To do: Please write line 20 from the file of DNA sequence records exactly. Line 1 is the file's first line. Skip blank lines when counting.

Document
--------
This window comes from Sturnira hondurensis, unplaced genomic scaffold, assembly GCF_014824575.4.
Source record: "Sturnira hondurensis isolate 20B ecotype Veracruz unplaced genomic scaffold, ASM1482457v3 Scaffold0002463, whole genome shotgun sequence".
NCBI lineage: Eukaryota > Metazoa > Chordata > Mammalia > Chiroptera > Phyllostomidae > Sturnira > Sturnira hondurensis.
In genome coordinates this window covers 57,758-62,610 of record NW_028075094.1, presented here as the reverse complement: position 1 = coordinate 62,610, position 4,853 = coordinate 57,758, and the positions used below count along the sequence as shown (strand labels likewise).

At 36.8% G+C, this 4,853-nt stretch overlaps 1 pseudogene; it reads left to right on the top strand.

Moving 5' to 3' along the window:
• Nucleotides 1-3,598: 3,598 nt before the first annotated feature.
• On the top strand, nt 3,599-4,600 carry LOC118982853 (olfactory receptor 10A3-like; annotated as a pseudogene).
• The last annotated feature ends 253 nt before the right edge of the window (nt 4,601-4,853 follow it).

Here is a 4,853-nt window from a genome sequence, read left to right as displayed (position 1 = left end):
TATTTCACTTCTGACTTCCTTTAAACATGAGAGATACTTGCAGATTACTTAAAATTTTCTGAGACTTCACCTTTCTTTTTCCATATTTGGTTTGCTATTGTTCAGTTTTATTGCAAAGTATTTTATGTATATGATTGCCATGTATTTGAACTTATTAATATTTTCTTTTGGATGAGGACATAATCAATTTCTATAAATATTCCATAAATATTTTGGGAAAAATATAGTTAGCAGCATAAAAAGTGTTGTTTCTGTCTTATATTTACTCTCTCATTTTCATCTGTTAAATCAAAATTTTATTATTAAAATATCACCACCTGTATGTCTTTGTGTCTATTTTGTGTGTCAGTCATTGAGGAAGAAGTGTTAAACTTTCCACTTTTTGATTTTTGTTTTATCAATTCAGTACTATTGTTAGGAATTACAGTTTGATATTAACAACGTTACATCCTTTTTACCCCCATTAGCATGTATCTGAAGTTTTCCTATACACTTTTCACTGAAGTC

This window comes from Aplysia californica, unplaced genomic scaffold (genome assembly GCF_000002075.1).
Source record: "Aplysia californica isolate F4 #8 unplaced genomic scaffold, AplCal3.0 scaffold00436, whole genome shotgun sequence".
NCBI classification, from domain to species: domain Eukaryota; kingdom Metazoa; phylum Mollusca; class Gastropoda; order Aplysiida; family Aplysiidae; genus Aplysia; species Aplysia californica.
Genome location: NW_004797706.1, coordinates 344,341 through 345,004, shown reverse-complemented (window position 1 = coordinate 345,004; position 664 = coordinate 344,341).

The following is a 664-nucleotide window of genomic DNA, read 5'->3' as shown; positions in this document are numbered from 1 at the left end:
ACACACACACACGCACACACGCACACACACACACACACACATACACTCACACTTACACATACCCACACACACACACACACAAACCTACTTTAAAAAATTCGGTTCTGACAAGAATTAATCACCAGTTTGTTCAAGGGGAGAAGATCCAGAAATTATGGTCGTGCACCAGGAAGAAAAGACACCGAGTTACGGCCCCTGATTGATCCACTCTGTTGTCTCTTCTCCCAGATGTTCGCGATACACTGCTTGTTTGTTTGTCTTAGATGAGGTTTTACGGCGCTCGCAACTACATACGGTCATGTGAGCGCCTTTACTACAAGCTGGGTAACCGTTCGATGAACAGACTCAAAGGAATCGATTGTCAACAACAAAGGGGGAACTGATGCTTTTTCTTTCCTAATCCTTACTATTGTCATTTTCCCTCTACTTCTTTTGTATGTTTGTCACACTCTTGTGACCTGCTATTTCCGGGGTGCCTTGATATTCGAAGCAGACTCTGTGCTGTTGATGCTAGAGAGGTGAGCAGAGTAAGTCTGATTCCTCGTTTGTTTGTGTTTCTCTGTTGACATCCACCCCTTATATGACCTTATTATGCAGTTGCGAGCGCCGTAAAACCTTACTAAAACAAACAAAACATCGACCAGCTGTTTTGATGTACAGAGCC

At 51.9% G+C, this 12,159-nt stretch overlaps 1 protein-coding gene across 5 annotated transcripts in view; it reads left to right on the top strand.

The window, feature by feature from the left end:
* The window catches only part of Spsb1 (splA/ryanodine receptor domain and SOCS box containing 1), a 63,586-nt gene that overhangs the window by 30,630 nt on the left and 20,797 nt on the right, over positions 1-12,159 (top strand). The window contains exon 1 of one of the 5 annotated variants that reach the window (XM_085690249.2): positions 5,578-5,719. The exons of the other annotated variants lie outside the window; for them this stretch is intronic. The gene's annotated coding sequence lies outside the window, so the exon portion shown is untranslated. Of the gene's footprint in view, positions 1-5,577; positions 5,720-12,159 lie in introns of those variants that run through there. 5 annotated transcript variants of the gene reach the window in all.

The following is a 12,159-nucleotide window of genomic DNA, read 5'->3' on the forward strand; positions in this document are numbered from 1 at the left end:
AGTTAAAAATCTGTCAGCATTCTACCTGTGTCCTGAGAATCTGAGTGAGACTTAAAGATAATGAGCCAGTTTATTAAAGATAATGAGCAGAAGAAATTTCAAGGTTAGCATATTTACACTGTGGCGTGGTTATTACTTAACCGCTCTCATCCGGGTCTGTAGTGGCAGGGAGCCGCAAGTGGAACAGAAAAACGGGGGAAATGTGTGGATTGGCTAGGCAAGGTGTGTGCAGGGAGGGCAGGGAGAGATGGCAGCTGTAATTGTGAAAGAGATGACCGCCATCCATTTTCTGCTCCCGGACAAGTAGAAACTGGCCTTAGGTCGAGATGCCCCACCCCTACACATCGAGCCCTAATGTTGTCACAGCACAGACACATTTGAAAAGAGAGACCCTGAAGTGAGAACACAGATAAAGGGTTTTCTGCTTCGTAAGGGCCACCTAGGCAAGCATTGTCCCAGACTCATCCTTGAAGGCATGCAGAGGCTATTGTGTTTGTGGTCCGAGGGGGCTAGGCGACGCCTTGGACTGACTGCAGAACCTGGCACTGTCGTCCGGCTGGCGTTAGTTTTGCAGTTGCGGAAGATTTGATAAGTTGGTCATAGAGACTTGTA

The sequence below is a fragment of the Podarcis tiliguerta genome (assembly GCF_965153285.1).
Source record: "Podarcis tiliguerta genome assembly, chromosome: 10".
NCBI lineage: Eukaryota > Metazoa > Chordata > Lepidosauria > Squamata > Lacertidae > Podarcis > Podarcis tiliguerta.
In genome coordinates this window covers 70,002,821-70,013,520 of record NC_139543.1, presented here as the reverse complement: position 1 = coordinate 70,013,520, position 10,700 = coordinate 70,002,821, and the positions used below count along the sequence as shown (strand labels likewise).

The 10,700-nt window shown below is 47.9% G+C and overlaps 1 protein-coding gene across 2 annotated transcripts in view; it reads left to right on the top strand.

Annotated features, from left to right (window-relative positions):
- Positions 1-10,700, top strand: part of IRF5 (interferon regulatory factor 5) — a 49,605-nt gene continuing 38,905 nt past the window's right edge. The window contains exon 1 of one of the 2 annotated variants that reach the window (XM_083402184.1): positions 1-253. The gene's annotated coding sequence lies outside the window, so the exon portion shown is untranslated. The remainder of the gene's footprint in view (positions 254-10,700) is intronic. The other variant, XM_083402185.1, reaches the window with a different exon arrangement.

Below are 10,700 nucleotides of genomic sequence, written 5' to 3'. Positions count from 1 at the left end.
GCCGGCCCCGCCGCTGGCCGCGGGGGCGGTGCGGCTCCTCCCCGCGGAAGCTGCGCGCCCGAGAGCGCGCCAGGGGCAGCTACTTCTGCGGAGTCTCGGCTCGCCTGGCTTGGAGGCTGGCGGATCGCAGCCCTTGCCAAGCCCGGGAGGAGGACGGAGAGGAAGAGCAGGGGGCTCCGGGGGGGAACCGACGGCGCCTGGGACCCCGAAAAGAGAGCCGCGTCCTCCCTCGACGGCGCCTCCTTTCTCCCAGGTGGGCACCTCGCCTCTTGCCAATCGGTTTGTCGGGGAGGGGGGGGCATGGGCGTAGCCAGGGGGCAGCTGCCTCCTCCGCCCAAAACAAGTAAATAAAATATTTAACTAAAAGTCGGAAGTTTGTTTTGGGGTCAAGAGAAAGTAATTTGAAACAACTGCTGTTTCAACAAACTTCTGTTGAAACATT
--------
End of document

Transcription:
* The window catches only part of Spsb1 (splA/ryanodine receptor domain and SOCS box containing 1), a 63,586-nt gene that overhangs the window by 30,630 nt on the left and 20,797 nt on the right, over positions 1-12,159 (top strand). The window contains exon 1 of one of the 5 annotated variants that reach the window (XM_085690249.2): positions 5,578-5,719. The exons of the other annotated variants lie outside the window; for them this stretch is intronic. The gene's annotated coding sequence lies outside the window, so the exon portion shown is untranslated. Of the gene's footprint in view, positions 1-5,577; positions 5,720-12,159 lie in introns of those variants that run through there. 5 annotated transcript variants of the gene reach the window in all.